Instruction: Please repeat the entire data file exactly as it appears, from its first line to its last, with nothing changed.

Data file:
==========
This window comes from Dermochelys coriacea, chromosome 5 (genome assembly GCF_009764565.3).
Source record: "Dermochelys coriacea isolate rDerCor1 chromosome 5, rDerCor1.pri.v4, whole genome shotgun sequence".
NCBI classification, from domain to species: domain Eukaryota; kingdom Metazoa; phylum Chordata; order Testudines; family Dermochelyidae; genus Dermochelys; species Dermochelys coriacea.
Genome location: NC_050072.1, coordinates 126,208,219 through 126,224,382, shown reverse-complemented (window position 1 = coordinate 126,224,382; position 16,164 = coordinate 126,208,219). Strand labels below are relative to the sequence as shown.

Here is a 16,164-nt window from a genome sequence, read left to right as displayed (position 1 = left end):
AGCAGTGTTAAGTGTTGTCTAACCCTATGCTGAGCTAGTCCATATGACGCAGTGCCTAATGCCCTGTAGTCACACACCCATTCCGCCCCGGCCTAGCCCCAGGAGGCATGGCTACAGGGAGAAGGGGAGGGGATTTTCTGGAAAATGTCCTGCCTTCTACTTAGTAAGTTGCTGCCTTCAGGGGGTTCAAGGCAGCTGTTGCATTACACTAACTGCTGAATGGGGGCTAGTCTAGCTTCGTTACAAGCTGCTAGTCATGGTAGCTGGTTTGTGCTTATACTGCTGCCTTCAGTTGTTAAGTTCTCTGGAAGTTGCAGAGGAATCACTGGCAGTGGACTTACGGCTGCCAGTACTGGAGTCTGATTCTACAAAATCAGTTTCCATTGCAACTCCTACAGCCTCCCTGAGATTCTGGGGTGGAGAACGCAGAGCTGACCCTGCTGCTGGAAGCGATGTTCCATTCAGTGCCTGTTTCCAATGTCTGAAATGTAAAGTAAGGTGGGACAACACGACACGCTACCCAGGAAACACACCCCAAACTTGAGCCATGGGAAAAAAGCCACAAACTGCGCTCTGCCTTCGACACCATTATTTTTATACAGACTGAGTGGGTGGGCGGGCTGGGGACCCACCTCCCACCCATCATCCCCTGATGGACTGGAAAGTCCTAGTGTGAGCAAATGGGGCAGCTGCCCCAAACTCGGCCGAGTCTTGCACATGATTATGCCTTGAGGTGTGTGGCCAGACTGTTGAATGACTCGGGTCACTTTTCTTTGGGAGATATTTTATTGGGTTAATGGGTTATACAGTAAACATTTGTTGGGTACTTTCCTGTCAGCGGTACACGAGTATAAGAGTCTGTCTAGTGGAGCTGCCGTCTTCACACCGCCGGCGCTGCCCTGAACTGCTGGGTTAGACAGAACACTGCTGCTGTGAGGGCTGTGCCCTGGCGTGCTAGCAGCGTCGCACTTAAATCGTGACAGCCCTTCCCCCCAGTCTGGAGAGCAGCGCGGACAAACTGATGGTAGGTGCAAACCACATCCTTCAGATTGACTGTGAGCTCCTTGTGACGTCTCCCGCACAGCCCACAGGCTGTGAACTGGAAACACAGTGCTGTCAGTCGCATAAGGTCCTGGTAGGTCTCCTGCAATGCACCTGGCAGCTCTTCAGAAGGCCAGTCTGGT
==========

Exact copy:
This window comes from Dermochelys coriacea, chromosome 5 (genome assembly GCF_009764565.3).
Source record: "Dermochelys coriacea isolate rDerCor1 chromosome 5, rDerCor1.pri.v4, whole genome shotgun sequence".
NCBI classification, from domain to species: domain Eukaryota; kingdom Metazoa; phylum Chordata; order Testudines; family Dermochelyidae; genus Dermochelys; species Dermochelys coriacea.
Genome location: NC_050072.1, coordinates 126,208,219 through 126,224,382, shown reverse-complemented (window position 1 = coordinate 126,224,382; position 16,164 = coordinate 126,208,219). Strand labels below are relative to the sequence as shown.

Here is a 16,164-nt window from a genome sequence, read left to right as displayed (position 1 = left end):
AGCAGTGTTAAGTGTTGTCTAACCCTATGCTGAGCTAGTCCATATGACGCAGTGCCTAATGCCCTGTAGTCACACACCCATTCCGCCCCGGCCTAGCCCCAGGAGGCATGGCTACAGGGAGAAGGGGAGGGGATTTTCTGGAAAATGTCCTGCCTTCTACTTAGTAAGTTGCTGCCTTCAGGGGGTTCAAGGCAGCTGTTGCATTACACTAACTGCTGAATGGGGGCTAGTCTAGCTTCGTTACAAGCTGCTAGTCATGGTAGCTGGTTTGTGCTTATACTGCTGCCTTCAGTTGTTAAGTTCTCTGGAAGTTGCAGAGGAATCACTGGCAGTGGACTTACGGCTGCCAGTACTGGAGTCTGATTCTACAAAATCAGTTTCCATTGCAACTCCTACAGCCTCCCTGAGATTCTGGGGTGGAGAACGCAGAGCTGACCCTGCTGCTGGAAGCGATGTTCCATTCAGTGCCTGTTTCCAATGTCTGAAATGTAAAGTAAGGTGGGACAACACGACACGCTACCCAGGAAACACACCCCAAACTTGAGCCATGGGAAAAAAGCCACAAACTGCGCTCTGCCTTCGACACCATTATTTTTATACAGACTGAGTGGGTGGGCGGGCTGGGGACCCACCTCCCACCCATCATCCCCTGATGGACTGGAAAGTCCTAGTGTGAGCAAATGGGGCAGCTGCCCCAAACTCGGCCGAGTCTTGCACATGATTATGCCTTGAGGTGTGTGGCCAGACTGTTGAATGACTCGGGTCACTTTTCTTTGGGAGATATTTTATTGGGTTAATGGGTTATACAGTAAACATTTGTTGGGTACTTTCCTGTCAGCGGTACACGAGTATAAGAGTCTGTCTAGTGGAGCTGCCGTCTTCACACCGCCGGCGCTGCCCTGAACTGCTGGGTTAGACAGAACACTGCTGCTGTGAGGGCTGTGCCCTGGCGTGCTAGCAGCGTCGCACTTAAATCGTGACAGCCCTTCCCCCCAGTCTGGAGAGCAGCGCGGACAAACTGATGGTAGGTGCAAACCACATCCTTCAGATTGACTGTGAGCTCCTTGTGACGTCTCCCGCACAGCCCACAGGCTGTGAACTGGAAACACAGTGCTGTCAGTCGCATAAGGTCCTGGTAGGTCTCCTGCAATGCACCTGGCAGCTCTTCAGAAGGCCAGTCTGGT